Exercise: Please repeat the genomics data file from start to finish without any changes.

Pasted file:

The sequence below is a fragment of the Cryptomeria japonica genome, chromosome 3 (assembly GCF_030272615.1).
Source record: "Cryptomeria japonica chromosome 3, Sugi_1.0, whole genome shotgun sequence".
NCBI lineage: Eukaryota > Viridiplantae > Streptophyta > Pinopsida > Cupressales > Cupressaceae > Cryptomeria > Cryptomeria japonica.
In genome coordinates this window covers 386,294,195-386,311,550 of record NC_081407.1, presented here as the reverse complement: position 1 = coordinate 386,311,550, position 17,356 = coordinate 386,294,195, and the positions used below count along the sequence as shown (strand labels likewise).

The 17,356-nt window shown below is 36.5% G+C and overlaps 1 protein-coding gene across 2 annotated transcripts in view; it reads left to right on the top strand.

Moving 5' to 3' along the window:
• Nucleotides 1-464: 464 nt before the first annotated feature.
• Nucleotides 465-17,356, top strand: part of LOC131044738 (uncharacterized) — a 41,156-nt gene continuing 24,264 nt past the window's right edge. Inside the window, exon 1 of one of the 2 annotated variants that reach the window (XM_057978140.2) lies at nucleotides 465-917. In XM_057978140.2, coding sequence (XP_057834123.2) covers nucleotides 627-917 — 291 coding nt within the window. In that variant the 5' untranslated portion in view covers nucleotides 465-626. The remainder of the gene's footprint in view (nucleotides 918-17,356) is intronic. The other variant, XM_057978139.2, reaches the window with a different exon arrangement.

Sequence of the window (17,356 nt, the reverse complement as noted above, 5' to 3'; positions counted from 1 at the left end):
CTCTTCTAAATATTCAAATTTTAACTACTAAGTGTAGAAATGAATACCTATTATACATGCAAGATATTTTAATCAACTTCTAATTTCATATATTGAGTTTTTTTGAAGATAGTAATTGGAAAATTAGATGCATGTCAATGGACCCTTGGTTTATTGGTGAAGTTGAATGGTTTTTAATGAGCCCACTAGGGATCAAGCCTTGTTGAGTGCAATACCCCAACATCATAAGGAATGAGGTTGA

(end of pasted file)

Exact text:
The sequence below is a fragment of the Cryptomeria japonica genome, chromosome 3 (assembly GCF_030272615.1).
Source record: "Cryptomeria japonica chromosome 3, Sugi_1.0, whole genome shotgun sequence".
NCBI lineage: Eukaryota > Viridiplantae > Streptophyta > Pinopsida > Cupressales > Cupressaceae > Cryptomeria > Cryptomeria japonica.
In genome coordinates this window covers 386,294,195-386,311,550 of record NC_081407.1, presented here as the reverse complement: position 1 = coordinate 386,311,550, position 17,356 = coordinate 386,294,195, and the positions used below count along the sequence as shown (strand labels likewise).

The 17,356-nt window shown below is 36.5% G+C and overlaps 1 protein-coding gene across 2 annotated transcripts in view; it reads left to right on the top strand.

Moving 5' to 3' along the window:
• Nucleotides 1-464: 464 nt before the first annotated feature.
• Nucleotides 465-17,356, top strand: part of LOC131044738 (uncharacterized) — a 41,156-nt gene continuing 24,264 nt past the window's right edge. Inside the window, exon 1 of one of the 2 annotated variants that reach the window (XM_057978140.2) lies at nucleotides 465-917. In XM_057978140.2, coding sequence (XP_057834123.2) covers nucleotides 627-917 — 291 coding nt within the window. In that variant the 5' untranslated portion in view covers nucleotides 465-626. The remainder of the gene's footprint in view (nucleotides 918-17,356) is intronic. The other variant, XM_057978139.2, reaches the window with a different exon arrangement.

Sequence of the window (17,356 nt, the reverse complement as noted above, 5' to 3'; positions counted from 1 at the left end):
CTCTTCTAAATATTCAAATTTTAACTACTAAGTGTAGAAATGAATACCTATTATACATGCAAGATATTTTAATCAACTTCTAATTTCATATATTGAGTTTTTTTGAAGATAGTAATTGGAAAATTAGATGCATGTCAATGGACCCTTGGTTTATTGGTGAAGTTGAATGGTTTTTAATGAGCCCACTAGGGATCAAGCCTTGTTGAGTGCAATACCCCAACATCATAAGGAATGAGGTTGA